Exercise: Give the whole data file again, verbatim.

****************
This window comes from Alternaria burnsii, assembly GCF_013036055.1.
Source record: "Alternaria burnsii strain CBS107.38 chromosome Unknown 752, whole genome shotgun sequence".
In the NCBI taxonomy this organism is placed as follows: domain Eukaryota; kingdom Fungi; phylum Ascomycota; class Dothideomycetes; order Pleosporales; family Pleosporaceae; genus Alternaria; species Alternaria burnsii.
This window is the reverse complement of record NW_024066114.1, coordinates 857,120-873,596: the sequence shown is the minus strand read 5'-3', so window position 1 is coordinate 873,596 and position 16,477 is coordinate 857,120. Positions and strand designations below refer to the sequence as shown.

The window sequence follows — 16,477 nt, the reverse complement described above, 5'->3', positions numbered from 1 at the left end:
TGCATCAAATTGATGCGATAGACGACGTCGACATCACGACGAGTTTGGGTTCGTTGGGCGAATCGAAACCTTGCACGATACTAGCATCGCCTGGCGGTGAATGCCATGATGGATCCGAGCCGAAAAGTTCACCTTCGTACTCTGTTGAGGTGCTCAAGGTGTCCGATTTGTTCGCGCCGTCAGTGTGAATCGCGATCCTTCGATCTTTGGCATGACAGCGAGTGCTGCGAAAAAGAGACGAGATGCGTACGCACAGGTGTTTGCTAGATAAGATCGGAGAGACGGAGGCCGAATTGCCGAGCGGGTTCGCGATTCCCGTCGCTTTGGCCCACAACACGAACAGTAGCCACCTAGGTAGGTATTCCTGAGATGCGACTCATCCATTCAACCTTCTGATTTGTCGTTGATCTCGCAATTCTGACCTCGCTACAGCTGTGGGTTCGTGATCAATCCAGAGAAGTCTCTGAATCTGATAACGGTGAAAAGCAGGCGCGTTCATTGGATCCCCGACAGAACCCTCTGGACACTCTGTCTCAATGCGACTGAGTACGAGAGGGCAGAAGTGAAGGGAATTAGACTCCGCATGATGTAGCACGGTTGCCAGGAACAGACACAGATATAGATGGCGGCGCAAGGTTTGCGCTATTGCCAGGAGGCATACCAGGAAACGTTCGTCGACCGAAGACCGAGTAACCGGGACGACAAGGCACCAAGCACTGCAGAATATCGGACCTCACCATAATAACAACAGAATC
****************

This window comes from Alternaria burnsii, assembly GCF_013036055.1.
Source record: "Alternaria burnsii strain CBS107.38 chromosome Unknown 752, whole genome shotgun sequence".
In the NCBI taxonomy this organism is placed as follows: domain Eukaryota; kingdom Fungi; phylum Ascomycota; class Dothideomycetes; order Pleosporales; family Pleosporaceae; genus Alternaria; species Alternaria burnsii.
This window is the reverse complement of record NW_024066114.1, coordinates 857,120-873,596: the sequence shown is the minus strand read 5'-3', so window position 1 is coordinate 873,596 and position 16,477 is coordinate 857,120. Positions and strand designations below refer to the sequence as shown.

The window sequence follows — 16,477 nt, the reverse complement described above, 5'->3', positions numbered from 1 at the left end:
TGCATCAAATTGATGCGATAGACGACGTCGACATCACGACGAGTTTGGGTTCGTTGGGCGAATCGAAACCTTGCACGATACTAGCATCGCCTGGCGGTGAATGCCATGATGGATCCGAGCCGAAAAGTTCACCTTCGTACTCTGTTGAGGTGCTCAAGGTGTCCGATTTGTTCGCGCCGTCAGTGTGAATCGCGATCCTTCGATCTTTGGCATGACAGCGAGTGCTGCGAAAAAGAGACGAGATGCGTACGCACAGGTGTTTGCTAGATAAGATCGGAGAGACGGAGGCCGAATTGCCGAGCGGGTTCGCGATTCCCGTCGCTTTGGCCCACAACACGAACAGTAGCCACCTAGGTAGGTATTCCTGAGATGCGACTCATCCATTCAACCTTCTGATTTGTCGTTGATCTCGCAATTCTGACCTCGCTACAGCTGTGGGTTCGTGATCAATCCAGAGAAGTCTCTGAATCTGATAACGGTGAAAAGCAGGCGCGTTCATTGGATCCCCGACAGAACCCTCTGGACACTCTGTCTCAATGCGACTGAGTACGAGAGGGCAGAAGTGAAGGGAATTAGACTCCGCATGATGTAGCACGGTTGCCAGGAACAGACACAGATATAGATGGCGGCGCAAGGTTTGCGCTATTGCCAGGAGGCATACCAGGAAACGTTCGTCGACCGAAGACCGAGTAACCGGGACGACAAGGCACCAAGCACTGCAGAATATCGGACCTCACCATAATAACAACAGAATC